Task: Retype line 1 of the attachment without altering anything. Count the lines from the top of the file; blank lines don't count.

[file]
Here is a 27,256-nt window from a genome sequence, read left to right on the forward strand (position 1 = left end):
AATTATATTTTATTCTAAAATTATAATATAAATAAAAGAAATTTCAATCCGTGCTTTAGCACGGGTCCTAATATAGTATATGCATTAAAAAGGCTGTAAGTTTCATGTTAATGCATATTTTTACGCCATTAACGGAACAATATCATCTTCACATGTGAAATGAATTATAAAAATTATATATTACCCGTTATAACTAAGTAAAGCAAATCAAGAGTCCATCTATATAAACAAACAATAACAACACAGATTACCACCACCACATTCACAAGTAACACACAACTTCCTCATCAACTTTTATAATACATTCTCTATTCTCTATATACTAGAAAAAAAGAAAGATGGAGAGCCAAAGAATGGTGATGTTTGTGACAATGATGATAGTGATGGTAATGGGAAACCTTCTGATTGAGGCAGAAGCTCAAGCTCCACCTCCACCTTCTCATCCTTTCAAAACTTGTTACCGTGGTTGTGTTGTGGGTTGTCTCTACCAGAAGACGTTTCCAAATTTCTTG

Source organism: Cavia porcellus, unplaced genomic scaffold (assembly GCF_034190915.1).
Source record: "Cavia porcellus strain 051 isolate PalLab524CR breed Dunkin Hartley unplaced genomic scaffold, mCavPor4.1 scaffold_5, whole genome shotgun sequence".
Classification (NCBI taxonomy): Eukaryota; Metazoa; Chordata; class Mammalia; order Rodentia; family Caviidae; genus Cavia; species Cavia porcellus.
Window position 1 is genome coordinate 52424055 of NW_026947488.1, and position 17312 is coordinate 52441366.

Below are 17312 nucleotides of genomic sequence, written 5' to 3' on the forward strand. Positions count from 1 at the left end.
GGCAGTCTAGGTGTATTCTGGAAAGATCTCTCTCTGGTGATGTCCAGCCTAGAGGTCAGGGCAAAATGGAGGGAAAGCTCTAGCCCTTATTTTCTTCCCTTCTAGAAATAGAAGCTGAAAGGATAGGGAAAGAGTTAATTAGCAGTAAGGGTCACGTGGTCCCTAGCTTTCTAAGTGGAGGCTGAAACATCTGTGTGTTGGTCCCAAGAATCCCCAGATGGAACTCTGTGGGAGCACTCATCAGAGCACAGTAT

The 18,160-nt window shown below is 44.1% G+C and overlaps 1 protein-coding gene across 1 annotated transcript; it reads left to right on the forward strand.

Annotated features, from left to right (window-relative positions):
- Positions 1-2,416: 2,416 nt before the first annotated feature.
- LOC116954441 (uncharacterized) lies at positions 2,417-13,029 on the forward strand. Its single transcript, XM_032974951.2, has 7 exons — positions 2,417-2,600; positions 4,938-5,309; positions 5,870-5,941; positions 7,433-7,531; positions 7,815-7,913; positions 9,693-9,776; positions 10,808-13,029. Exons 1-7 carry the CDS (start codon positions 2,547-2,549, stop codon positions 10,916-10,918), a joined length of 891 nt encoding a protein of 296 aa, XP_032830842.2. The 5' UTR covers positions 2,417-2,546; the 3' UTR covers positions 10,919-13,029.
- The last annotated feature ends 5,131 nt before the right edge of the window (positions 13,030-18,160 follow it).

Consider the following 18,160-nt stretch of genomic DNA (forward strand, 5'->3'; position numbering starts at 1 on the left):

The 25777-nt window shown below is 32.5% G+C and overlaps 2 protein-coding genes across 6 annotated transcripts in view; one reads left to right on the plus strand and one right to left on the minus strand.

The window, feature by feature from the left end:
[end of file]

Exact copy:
Here is a 27,256-nt window from a genome sequence, read left to right on the forward strand (position 1 = left end):